Mum's completed the front and back. Looks terrific. She said that she was able to get a hang of the pattern stitch without much difficulty. Once she saw what it doing, it's easy to figure out what you need to do on the next row.
That's the most elegant defense of the chart I've ever heard.
But then it was time for the sleeves.
Of course, you're increasing 1 stitch either end every 4 rows. Yeah, ok. A standard technique.
There's a 5 stitch border at either side, written out as (get this!)
Row 1: K1 (edge stitch) k4, work row 1 of pattern, k4, k1 (edge stitch).
Row 2: K1, p4, work row 2 of pattern, p4, k1.
(Which in itself could be improved.)
But then you have to start increasing stitches and fold them into the patterning. My Mum is a terrifically good knitter. But after 3 attempts she gave up trying to figure out how to fold the increases into the pattern stitch. Again, I think part of the problem is that the pattern is "moving" on the WS as well as the RS rows. Typically, if you increase on the RS, you have an even, predictable WS row that gives you a chance to smoothly incorporate the increased stitches into the pattern stitch -- allows you, in essence, to figure out where they go. Not with this one.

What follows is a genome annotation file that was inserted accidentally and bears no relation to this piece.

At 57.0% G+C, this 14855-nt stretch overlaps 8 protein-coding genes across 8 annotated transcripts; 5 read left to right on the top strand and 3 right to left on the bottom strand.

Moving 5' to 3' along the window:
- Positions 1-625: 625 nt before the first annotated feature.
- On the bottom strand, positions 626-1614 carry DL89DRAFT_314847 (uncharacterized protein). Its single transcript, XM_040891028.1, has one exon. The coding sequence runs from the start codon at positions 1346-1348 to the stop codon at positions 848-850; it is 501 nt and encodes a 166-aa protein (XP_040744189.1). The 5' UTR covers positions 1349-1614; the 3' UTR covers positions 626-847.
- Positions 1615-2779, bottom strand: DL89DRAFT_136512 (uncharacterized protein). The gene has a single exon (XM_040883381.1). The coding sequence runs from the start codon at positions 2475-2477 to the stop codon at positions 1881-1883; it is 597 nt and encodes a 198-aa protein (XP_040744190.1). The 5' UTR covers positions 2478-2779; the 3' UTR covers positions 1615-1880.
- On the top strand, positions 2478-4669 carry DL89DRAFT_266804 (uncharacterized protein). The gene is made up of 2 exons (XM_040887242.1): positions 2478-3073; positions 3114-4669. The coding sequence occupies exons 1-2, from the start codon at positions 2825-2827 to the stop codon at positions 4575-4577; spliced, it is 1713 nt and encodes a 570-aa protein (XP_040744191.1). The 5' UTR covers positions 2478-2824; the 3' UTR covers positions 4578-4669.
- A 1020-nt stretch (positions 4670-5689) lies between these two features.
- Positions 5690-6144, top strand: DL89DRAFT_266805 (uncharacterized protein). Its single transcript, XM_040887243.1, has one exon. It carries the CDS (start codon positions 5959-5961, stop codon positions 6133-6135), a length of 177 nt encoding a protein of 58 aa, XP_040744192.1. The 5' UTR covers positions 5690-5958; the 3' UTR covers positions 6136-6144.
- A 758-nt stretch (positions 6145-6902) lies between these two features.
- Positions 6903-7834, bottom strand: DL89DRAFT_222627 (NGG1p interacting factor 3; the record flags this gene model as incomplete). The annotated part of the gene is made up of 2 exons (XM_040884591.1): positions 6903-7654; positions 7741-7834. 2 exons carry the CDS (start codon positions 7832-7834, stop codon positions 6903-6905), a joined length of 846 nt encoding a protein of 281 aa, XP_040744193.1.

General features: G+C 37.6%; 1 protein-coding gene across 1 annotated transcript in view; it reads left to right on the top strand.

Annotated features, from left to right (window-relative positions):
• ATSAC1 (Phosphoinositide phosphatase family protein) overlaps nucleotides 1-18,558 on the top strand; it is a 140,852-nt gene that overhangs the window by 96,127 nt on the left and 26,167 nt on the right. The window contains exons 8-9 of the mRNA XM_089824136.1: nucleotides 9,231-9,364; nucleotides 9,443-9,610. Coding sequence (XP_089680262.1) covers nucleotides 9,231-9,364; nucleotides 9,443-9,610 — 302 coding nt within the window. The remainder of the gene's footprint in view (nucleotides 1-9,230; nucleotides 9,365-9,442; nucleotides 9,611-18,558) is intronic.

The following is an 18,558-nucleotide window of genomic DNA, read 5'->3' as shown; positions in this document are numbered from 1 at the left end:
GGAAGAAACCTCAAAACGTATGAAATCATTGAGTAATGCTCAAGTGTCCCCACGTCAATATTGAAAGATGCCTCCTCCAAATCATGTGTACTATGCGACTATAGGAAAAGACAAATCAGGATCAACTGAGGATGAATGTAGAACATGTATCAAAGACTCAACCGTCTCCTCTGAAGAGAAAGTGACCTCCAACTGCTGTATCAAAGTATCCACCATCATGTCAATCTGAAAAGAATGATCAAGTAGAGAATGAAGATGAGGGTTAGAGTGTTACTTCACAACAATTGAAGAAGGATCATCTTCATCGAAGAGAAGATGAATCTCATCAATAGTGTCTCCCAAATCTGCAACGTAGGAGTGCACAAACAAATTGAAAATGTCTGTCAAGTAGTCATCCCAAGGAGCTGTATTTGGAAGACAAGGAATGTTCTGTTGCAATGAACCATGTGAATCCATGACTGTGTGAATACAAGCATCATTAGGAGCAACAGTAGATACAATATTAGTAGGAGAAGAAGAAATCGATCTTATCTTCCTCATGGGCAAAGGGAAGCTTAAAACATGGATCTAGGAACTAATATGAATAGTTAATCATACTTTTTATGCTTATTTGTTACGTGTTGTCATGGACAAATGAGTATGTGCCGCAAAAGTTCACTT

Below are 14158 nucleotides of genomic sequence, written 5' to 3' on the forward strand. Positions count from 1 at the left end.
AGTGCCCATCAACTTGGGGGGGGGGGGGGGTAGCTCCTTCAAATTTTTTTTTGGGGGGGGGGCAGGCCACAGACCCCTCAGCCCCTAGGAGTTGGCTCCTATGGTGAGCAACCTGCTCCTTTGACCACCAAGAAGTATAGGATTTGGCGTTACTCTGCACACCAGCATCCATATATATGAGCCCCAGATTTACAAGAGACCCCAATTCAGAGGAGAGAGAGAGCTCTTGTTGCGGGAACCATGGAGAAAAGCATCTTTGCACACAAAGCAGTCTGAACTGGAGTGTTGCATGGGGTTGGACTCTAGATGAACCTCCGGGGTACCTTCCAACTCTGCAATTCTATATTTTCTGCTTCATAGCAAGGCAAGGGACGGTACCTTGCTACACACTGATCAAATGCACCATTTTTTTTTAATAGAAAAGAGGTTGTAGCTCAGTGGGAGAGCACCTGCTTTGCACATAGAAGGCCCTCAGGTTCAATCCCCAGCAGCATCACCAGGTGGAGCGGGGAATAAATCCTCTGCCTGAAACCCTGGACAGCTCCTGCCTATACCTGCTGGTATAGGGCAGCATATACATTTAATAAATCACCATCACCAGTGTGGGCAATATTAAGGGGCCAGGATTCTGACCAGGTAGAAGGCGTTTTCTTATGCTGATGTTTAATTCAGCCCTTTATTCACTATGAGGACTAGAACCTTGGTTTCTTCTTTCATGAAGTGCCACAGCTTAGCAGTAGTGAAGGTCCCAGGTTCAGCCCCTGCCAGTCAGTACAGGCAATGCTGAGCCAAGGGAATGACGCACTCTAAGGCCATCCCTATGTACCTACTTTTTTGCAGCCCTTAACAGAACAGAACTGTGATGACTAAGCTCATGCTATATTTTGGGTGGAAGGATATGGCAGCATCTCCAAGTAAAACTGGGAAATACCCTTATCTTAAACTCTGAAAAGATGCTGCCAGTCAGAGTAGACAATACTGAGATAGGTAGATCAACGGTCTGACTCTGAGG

Could you figure it out? Yeah, absolutely. Do you want to? Probably not. Recall that ultimately, this is something we do for fun.
So I charted it. All 116 rows. All the way across. Starting at 48 stitches, increasing up to 104. It may have taken some time...
And the knitting now? Easy as pie!